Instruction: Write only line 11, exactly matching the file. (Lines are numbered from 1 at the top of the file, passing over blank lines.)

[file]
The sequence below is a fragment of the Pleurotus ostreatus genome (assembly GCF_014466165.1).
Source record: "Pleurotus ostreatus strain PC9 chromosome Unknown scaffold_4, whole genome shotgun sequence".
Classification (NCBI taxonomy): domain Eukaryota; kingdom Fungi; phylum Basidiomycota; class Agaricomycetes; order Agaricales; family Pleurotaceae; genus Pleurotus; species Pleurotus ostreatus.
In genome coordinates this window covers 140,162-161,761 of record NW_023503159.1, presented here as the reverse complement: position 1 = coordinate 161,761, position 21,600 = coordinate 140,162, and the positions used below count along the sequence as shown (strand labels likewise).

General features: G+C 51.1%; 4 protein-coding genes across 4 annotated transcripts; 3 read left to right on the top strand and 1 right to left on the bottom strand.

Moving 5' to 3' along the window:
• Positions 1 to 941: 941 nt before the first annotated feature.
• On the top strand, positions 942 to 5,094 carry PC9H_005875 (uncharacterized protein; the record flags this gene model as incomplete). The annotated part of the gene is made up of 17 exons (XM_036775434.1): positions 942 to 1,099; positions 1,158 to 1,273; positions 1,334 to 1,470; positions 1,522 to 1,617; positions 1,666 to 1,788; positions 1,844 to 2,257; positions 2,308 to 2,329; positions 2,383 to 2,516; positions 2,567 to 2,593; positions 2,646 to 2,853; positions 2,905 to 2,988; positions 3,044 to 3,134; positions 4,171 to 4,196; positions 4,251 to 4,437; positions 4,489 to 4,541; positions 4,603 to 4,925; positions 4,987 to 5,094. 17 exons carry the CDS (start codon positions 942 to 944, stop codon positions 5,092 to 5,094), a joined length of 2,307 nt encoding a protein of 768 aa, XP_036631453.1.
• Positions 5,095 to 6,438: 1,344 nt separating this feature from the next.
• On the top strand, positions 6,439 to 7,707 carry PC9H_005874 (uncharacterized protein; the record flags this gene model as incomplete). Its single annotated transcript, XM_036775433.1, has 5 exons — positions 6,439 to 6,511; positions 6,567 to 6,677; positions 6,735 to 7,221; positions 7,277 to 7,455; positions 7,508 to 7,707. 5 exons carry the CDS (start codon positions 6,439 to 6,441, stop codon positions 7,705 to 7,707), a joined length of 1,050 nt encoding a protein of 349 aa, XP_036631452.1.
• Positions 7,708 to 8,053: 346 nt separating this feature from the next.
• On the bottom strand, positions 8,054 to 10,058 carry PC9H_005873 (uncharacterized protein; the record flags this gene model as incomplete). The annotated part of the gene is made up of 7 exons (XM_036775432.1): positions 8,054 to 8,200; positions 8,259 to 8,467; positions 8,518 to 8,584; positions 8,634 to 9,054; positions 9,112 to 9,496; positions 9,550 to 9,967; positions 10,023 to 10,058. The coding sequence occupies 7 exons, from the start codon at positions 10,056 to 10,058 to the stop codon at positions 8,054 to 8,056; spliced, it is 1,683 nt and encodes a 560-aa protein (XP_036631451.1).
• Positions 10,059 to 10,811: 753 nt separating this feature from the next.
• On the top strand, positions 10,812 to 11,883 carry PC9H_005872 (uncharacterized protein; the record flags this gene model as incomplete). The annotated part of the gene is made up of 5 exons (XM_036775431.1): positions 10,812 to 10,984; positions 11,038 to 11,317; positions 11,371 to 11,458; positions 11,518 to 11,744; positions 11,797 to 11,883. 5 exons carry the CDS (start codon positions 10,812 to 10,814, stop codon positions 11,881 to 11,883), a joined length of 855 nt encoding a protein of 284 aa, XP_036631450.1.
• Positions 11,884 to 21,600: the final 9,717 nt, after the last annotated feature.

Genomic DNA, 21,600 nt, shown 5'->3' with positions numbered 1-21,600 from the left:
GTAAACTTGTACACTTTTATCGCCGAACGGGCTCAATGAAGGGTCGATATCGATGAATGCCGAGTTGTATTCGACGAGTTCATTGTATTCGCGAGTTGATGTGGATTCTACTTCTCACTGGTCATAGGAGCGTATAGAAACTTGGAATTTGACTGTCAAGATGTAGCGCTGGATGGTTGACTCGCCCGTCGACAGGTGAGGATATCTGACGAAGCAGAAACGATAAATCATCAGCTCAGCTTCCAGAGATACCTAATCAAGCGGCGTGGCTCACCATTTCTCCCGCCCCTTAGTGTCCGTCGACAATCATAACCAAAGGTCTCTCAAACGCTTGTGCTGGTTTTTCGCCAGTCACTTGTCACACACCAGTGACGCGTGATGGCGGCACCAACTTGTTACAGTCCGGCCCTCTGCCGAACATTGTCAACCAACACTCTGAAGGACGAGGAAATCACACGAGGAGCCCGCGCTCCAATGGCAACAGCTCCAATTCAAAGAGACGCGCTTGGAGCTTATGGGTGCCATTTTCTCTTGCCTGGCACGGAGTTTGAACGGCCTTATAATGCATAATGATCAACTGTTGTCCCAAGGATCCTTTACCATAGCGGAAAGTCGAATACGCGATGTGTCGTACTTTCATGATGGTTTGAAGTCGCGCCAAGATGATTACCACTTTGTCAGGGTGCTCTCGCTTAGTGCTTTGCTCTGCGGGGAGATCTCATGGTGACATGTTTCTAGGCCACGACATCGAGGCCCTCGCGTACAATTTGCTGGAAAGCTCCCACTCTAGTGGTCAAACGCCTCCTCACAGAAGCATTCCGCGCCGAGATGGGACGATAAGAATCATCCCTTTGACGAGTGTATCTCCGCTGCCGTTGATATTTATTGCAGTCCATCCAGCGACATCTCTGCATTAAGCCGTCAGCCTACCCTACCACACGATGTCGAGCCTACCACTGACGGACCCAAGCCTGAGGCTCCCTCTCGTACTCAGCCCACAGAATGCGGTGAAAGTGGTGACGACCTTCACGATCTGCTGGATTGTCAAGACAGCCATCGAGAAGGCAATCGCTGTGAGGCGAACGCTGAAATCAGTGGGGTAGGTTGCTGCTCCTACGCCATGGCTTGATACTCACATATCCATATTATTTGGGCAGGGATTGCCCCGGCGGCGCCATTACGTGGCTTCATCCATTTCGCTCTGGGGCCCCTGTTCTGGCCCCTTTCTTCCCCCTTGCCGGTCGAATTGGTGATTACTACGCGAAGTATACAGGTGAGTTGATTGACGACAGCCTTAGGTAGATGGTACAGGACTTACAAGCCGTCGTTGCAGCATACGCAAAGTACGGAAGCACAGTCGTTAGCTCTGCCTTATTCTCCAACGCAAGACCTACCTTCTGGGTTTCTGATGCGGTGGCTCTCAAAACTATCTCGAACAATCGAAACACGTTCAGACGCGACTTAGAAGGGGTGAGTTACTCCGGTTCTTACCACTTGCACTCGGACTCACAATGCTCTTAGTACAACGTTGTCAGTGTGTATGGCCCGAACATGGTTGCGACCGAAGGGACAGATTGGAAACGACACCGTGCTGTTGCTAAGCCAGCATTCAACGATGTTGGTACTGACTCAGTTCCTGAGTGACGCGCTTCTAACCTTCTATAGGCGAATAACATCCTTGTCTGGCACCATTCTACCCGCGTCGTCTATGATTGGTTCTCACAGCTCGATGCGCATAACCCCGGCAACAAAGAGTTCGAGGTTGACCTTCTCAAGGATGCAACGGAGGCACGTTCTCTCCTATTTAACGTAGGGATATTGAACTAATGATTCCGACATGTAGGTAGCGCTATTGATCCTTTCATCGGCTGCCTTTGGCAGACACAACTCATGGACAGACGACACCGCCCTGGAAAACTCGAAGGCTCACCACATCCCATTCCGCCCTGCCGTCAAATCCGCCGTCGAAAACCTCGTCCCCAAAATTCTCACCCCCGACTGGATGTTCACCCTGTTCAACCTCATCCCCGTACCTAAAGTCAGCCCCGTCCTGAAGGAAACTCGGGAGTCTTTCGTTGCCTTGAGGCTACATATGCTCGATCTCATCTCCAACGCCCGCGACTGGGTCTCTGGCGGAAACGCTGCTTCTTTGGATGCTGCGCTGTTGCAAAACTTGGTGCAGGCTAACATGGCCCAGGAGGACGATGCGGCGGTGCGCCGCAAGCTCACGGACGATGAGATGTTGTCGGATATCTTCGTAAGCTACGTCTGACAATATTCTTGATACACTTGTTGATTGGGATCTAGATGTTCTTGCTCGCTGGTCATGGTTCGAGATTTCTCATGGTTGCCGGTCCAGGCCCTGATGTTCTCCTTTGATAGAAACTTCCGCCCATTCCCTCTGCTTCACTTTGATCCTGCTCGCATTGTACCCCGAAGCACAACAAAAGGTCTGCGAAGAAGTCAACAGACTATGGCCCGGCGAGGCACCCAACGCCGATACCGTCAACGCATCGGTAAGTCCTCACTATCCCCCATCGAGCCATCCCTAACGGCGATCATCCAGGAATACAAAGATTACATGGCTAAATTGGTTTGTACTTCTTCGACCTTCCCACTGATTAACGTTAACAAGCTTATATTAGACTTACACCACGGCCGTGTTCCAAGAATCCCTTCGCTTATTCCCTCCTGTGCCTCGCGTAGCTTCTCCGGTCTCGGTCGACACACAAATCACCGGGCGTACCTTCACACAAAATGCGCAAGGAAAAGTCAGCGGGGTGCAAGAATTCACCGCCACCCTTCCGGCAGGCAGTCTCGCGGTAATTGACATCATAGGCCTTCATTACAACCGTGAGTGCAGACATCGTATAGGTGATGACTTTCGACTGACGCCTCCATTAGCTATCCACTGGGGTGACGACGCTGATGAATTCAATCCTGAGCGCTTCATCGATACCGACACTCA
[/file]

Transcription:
• Positions 7,708 to 8,053: 346 nt separating this feature from the next.